Kenya’s Education System Is A Zombie Factory

I know my philosophy lecturer said I shouldn’t make blanket statements, but I’ll go ahead and do it anyway: Hollywood should consider shooting the next Resident Evil movie in Kenya. Seriously. This place is replete with intellectual zombies from Malaba to Mombasa, and the best part is that approximately 200,000 more will be pumped into circulation every year.

But you'll ask me, "Why should you bother, Huston? And are you not a product of the same system you call a zombie factory?"

But you’ll ask me, “Why should you bother, Huston? And are you not a product of the same system you call a zombie factory?”

To the latter, I’ll say that I think of myself an outlier.

As to the former, the fact that providence has placed me in the design field means that I can’t help but be bothered because zombies and creatives are diametrical opposites. Indeed I ought to be bothered, knowing that I’m in good company, for Einstein himself once said that “Imagination is more important than knowledge.”

I mean, look at the design industry in Kenya. Do you see anything to smile about?

We still have billboard ads using poorly cropped stock photos and intermixing immiscible typography. We still have clip art showing up in logos. Ever since that Faiba guy hit the TV screens I now have to skip half-baked animated ads every time I try to watch a Youtube video. On the web, we still have companies charging as little as KES 30,000 for web site “design”. We still have dozens of new mobile apps being released into the wild; apps that are neither needed nor cared about, if we’re to be completely honest. And the cherry on top of it all is that 90% of government web sites are either cheap or free templates that cost taxpayers millions. Yes, millions. Apiece.

I see nothing to smile about.

So what does our education system have to do with all this? The answer can be summed up in one word: exams.

In kindergarten, we’re made to clap for the kid who draws all the shapes correctly, and the one who wins the short race gets to lick glucose to his/her heart’s content.

In primary school the top three take home all manner of stationery, cutlery and crockery. Then they cycle to school for Saturday tuition with the new bike they got as a reward from their parents.

In high school, the top ten get to take a “walk of fame” around the school’s assembly grounds. All others assume an inferior posture in almost all of their interactions with these special ones who have the ability to remember definitions and derivation formulas verbatim. And since everyone wants to be significant in that warped reality, they all strive to outdo one another in cramming “what’s going to be examined”.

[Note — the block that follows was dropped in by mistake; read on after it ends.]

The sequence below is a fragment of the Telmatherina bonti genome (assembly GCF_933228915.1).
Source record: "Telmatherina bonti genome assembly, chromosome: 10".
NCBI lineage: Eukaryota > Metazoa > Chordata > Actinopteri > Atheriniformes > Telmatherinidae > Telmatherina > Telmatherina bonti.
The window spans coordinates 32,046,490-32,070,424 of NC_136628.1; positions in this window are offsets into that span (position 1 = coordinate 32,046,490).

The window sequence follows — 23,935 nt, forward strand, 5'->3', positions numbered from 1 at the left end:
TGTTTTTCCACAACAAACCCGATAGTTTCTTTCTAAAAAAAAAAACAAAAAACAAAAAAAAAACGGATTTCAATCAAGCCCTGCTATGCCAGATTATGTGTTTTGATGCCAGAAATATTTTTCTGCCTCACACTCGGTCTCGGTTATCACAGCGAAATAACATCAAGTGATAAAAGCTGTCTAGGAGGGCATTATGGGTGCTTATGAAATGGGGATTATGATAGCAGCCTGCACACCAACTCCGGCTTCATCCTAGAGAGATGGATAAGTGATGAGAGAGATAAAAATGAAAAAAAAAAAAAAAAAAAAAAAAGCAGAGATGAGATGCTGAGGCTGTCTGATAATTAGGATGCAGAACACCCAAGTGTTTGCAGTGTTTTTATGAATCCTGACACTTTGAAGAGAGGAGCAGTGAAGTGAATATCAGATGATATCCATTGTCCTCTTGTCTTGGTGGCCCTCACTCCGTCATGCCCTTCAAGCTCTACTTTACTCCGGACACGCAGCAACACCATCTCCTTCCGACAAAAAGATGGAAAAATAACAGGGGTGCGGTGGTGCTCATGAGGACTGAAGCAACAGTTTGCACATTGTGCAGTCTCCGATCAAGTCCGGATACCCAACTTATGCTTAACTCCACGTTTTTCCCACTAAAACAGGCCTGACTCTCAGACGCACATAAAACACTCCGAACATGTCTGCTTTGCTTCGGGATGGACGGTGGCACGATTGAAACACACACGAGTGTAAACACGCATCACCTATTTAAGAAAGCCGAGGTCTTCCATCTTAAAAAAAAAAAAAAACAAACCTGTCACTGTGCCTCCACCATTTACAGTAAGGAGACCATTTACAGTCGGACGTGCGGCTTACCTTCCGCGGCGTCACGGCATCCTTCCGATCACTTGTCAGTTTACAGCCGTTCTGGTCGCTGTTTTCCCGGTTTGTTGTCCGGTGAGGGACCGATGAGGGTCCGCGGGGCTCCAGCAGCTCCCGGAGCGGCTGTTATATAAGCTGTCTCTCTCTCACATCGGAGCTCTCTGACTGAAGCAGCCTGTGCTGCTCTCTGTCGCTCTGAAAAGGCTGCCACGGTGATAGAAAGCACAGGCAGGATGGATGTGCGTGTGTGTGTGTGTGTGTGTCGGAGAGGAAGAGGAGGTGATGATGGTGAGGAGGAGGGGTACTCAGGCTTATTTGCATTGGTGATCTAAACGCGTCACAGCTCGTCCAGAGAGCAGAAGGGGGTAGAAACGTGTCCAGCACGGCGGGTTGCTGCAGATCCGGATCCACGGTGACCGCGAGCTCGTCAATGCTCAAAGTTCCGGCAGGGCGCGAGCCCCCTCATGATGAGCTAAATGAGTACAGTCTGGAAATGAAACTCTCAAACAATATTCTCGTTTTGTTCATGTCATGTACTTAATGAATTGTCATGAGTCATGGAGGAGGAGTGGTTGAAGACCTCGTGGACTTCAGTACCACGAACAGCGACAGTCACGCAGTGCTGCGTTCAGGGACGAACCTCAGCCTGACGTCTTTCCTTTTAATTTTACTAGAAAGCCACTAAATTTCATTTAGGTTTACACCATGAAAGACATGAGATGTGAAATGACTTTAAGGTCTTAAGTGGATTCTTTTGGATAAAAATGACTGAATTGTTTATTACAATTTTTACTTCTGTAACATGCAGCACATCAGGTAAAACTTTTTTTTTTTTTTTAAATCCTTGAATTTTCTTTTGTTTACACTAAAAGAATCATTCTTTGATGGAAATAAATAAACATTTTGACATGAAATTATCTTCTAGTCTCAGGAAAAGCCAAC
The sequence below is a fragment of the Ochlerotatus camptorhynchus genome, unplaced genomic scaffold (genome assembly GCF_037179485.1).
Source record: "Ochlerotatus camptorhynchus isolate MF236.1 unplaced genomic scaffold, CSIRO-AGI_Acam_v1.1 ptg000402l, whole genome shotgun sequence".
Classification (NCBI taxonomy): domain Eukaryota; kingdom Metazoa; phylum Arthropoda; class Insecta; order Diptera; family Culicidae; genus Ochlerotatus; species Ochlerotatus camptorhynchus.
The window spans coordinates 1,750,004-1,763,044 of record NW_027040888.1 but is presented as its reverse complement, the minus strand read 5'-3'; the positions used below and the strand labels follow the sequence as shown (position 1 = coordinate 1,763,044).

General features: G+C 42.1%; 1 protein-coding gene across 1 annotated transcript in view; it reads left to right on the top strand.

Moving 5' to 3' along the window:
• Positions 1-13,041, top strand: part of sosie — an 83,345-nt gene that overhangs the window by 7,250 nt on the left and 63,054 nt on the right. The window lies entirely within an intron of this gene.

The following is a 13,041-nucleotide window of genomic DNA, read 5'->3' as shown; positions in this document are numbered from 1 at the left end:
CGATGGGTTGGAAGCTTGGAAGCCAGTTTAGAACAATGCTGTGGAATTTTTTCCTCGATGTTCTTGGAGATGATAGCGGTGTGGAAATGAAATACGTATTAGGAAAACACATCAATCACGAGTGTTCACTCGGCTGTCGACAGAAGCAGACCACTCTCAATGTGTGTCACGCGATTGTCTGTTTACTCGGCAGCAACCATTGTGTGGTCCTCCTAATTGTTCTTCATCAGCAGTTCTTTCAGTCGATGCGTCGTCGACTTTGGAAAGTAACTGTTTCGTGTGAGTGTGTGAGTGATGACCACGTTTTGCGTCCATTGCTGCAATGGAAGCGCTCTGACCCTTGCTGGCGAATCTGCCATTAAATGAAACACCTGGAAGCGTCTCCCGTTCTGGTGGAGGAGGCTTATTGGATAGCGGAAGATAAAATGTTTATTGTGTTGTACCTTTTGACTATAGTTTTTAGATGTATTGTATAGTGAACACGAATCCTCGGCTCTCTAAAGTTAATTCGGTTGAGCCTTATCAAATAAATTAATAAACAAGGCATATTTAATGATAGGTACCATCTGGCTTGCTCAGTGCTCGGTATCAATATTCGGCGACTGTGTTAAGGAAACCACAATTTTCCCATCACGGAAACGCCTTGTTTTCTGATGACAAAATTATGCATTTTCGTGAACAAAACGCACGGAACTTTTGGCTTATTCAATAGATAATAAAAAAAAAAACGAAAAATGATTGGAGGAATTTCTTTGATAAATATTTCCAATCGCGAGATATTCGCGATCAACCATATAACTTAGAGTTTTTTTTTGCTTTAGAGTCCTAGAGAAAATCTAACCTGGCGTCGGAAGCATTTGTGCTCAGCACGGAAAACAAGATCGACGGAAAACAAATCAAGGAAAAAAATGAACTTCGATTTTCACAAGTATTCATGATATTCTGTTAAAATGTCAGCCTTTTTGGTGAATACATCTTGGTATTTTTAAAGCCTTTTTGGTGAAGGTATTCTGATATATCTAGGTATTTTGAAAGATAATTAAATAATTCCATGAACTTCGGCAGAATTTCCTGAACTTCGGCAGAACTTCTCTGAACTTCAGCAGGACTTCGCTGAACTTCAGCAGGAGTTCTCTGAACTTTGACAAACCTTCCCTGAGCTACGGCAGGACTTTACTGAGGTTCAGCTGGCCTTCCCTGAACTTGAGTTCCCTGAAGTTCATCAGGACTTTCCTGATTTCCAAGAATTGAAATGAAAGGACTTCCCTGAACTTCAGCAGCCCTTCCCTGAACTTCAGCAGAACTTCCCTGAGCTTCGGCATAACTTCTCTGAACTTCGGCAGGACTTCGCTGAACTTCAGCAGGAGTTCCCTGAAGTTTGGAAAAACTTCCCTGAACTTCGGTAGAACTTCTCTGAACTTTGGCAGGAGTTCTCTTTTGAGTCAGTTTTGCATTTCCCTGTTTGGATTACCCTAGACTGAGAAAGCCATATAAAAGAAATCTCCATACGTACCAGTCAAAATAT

Then in the end, staying true to a tradition long established and observed by our predecessors, we make a huge bonfire with our books once we’re done with the last KCSE paper! Behold our blazing brilliance!

Receiving my prize from Mr. President

Receiving my prize from the Finance Minister, now Mr. President

When I was in high school, I really looked forward to university. Of course, part of the anticipation was due to all the mischievous stories I’d heard and that I wanted to witness with my own sinful eyes. But the better part of the anticipation was because I was eager to sit in lecture halls where the sharp blades of brilliant minds would clash in scintillating discussion, debate, deduction, and reasoning.

Boy was I was thoroughly disappointed!

I concede that there are a few lecturers trying to keep it real and make a difference, but it surprises me that they too take no offense when the most common question in class is usually, “What will you bring in the CAT?”

That mentality is — in my opinion — what’s crippling the job market in Kenya, especially in the creative and tech industry.

So long as it works. So long as the client is happy. So long as we’ve ticked every deliverable. So long as we’ve hit the deadline. So long as we’ve delivered the goods. So long as we’ve been paid.

We lack the all-important purpose, drive, zeal, diligence and conscience that Jobs illustrated by thinking of himself as a carpenter who would never be able to sleep peacefully knowing that he’d used a shoddy piece of wood on some furniture, even though the shoddy piece was on the wall-facing side.

So, having said all that, the question then must be, “What’s the solution?”

Honest answer? I don’t know.

I think I lack the wisdom and understanding to suggest how to turn an entire education system around. It would be presumptuous of me.

If I may go on a tangent though (after all, this is a blog, right?)…

Much has been said about the free laptop project that our new government is planning to implement. Some support it, most think it’s the height of nonsense. All I can say is that unless our mentality changes, the only thing laptops will do to the flawed system is enable kids to start plagiarizing Wikipedia in assignments at a much earlier age, and expose them to the cheap thrills of adult sites that they’d otherwise stumble upon in high school and university.

So yeah, I don’t have a silver bullet that will nail all the flaws of the entire education system. But maybe, just maybe, by sharing my thoughts, one more zombie will be snapped back to reality and join the cluster of anomalies.

signed. martians.™